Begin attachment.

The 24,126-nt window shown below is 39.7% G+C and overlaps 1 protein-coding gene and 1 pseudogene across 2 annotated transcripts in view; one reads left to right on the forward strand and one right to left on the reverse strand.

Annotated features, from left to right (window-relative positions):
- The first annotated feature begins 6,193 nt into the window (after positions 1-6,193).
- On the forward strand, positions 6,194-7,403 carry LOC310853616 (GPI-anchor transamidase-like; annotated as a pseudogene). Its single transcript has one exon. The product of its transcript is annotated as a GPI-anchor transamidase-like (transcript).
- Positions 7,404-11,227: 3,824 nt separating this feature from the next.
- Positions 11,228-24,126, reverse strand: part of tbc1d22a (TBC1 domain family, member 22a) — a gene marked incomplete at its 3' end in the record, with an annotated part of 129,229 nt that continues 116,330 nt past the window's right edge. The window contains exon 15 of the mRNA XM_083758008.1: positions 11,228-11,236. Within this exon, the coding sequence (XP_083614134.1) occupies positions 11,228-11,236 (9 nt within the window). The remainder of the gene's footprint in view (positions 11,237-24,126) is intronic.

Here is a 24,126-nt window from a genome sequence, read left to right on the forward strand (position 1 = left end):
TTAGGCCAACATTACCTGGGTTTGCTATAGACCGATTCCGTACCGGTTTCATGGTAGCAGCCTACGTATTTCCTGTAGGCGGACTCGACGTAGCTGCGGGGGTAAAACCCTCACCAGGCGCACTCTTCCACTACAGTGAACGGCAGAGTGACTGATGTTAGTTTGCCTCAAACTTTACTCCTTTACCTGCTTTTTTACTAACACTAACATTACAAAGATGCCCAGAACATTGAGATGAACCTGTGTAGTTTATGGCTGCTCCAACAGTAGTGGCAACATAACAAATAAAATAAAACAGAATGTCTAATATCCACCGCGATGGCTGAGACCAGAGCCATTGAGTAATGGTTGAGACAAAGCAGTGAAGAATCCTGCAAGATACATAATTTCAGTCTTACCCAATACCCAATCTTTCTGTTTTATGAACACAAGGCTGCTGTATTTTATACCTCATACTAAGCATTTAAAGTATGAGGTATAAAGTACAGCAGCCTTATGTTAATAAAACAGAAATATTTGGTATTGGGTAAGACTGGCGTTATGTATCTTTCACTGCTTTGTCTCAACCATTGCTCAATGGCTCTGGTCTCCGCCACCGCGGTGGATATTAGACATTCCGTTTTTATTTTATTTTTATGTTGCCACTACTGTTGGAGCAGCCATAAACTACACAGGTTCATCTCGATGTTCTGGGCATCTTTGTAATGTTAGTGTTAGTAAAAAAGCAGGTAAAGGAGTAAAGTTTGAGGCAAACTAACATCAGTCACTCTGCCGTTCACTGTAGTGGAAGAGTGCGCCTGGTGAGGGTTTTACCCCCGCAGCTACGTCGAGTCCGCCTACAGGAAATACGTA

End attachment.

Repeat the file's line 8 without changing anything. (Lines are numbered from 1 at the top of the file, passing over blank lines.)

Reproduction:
TTAGGCCAACATTACCTGGGTTTGCTATAGACCGATTCCGTACCGGTTTCATGGTAGCAGCCTACGTATTTCCTGTAGGCGGACTCGACGTAGCTGCGGGGGTAAAACCCTCACCAGGCGCACTCTTCCACTACAGTGAACGGCAGAGTGACTGATGTTAGTTTGCCTCAAACTTTACTCCTTTACCTGCTTTTTTACTAACACTAACATTACAAAGATGCCCAGAACATTGAGATGAACCTGTGTAGTTTATGGCTGCTCCAACAGTAGTGGCAACATAACAAATAAAATAAAACAGAATGTCTAATATCCACCGCGATGGCTGAGACCAGAGCCATTGAGTAATGGTTGAGACAAAGCAGTGAAGAATCCTGCAAGATACATAATTTCAGTCTTACCCAATACCCAATCTTTCTGTTTTATGAACACAAGGCTGCTGTATTTTATACCTCATACTAAGCATTTAAAGTATGAGGTATAAAGTACAGCAGCCTTATGTTAATAAAACAGAAATATTTGGTATTGGGTAAGACTGGCGTTATGTATCTTTCACTGCTTTGTCTCAACCATTGCTCAATGGCTCTGGTCTCCGCCACCGCGGTGGATATTAGACATTCCGTTTTTATTTTATTTTTATGTTGCCACTACTGTTGGAGCAGCCATAAACTACACAGGTTCATCTCGATGTTCTGGGCATCTTTGTAATGTTAGTGTTAGTAAAAAAGCAGGTAAAGGAGTAAAGTTTGAGGCAAACTAACATCAGTCACTCTGCCGTTCACTGTAGTGGAAGAGTGCGCCTGGTGAGGGTTTTACCCCCGCAGCTACGTCGAGTCCGCCTACAGGAAATACGTA